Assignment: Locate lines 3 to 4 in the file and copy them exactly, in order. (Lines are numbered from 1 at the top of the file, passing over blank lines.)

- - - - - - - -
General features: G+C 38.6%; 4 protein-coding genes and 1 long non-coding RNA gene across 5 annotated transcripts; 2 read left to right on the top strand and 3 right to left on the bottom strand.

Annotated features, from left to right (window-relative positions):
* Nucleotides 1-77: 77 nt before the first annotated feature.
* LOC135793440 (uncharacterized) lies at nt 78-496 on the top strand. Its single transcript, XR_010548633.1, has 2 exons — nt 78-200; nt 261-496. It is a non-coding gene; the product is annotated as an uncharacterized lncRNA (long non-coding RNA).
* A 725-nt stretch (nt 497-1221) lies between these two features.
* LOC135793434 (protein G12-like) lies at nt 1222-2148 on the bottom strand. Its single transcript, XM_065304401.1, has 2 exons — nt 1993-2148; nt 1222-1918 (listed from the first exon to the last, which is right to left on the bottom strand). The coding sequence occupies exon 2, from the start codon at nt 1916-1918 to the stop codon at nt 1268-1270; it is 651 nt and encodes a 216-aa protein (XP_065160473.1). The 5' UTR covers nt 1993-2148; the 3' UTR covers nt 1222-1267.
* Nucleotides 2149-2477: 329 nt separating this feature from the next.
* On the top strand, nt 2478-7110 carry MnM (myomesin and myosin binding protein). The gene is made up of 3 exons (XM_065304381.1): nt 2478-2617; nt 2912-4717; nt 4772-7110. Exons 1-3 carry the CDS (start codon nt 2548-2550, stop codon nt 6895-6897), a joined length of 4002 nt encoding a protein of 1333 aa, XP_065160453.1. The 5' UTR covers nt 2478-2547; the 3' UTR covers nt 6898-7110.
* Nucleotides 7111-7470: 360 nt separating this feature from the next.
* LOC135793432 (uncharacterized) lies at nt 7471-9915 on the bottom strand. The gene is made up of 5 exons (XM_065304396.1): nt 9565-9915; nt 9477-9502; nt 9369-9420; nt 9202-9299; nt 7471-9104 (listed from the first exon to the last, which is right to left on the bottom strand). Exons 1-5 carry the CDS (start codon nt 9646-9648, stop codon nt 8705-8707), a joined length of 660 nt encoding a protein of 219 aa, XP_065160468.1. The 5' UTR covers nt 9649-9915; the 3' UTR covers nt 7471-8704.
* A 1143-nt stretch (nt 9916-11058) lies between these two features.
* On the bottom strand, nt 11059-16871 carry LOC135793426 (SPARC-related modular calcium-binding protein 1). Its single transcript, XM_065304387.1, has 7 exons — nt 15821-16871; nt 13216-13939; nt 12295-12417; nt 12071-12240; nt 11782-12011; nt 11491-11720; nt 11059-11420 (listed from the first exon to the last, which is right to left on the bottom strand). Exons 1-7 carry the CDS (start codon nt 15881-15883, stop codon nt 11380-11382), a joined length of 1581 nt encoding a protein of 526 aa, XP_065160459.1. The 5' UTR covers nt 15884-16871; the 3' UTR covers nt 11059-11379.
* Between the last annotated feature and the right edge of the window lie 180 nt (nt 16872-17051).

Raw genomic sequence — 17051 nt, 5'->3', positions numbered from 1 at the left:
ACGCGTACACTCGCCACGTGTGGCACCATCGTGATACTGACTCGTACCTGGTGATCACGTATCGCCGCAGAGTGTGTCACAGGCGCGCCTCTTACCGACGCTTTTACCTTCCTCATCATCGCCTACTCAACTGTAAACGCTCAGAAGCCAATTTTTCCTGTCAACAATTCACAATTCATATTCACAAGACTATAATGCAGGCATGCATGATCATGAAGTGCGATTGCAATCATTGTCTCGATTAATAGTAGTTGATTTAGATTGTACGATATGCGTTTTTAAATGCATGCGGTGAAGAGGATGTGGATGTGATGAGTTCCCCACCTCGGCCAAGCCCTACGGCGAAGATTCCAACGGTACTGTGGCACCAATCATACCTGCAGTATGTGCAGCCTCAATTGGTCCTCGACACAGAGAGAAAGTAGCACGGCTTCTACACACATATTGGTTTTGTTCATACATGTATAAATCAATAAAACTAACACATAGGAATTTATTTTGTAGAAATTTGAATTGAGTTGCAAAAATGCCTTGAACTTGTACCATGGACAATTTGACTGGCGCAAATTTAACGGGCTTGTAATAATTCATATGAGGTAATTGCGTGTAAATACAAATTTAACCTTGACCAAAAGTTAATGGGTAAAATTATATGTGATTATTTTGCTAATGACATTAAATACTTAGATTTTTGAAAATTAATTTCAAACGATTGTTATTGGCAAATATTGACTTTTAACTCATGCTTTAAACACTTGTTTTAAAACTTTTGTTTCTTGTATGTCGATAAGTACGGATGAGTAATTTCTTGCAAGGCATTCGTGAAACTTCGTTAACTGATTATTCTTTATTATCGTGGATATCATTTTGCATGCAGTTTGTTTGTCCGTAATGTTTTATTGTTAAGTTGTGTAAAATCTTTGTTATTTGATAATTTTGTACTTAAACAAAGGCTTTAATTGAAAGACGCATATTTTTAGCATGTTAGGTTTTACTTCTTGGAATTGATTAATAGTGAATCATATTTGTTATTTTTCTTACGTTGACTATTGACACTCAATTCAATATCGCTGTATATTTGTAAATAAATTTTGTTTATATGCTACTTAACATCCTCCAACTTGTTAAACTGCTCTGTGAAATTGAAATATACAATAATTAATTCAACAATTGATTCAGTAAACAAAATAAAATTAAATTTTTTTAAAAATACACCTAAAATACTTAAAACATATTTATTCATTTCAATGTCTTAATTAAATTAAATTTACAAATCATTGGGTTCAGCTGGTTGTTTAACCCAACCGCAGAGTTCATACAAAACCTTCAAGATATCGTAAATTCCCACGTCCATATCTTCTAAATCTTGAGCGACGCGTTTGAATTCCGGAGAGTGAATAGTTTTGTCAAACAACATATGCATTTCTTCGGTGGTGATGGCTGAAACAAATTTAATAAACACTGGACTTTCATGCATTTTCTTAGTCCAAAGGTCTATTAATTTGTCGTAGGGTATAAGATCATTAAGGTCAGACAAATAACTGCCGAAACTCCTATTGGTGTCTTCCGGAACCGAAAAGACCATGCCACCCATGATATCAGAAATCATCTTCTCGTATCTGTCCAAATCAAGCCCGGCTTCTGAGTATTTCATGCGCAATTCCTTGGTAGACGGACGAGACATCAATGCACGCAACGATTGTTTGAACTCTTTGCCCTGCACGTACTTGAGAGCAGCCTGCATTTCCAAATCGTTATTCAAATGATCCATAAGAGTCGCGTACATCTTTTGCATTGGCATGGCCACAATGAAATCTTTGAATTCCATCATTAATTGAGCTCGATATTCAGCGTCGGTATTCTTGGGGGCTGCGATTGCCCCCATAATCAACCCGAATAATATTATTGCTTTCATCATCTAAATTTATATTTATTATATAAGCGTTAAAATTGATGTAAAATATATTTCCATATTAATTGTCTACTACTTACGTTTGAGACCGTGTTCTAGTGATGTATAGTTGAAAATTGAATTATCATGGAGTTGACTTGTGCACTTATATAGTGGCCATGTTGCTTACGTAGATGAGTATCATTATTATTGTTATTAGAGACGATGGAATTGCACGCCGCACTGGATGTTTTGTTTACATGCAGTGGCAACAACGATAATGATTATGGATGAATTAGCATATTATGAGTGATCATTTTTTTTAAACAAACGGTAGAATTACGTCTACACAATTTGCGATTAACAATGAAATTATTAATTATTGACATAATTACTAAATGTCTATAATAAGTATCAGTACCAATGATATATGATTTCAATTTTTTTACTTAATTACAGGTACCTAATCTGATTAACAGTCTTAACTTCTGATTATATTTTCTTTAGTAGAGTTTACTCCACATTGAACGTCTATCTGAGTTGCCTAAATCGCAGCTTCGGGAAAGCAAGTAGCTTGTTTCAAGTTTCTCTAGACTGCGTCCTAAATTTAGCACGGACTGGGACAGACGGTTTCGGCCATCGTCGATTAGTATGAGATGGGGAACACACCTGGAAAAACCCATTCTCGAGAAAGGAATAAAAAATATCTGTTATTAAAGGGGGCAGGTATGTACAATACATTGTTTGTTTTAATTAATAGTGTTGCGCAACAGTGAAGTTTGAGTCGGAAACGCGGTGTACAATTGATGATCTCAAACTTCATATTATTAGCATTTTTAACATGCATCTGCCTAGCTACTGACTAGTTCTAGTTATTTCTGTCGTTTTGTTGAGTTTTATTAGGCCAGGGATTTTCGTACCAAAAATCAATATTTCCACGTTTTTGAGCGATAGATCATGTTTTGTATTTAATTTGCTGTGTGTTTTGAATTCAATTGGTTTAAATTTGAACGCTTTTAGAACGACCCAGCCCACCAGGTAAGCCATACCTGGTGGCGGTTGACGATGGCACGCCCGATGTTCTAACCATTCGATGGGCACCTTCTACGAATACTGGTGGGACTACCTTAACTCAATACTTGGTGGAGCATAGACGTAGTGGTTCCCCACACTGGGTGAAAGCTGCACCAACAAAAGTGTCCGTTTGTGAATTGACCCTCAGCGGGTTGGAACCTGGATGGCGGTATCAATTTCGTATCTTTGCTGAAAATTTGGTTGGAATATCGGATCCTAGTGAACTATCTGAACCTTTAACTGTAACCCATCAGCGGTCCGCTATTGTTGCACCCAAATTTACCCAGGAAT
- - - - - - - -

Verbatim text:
* Nucleotides 1-77: 77 nt before the first annotated feature.
* LOC135793440 (uncharacterized) lies at nt 78-496 on the top strand. Its single transcript, XR_010548633.1, has 2 exons — nt 78-200; nt 261-496. It is a non-coding gene; the product is annotated as an uncharacterized lncRNA (long non-coding RNA).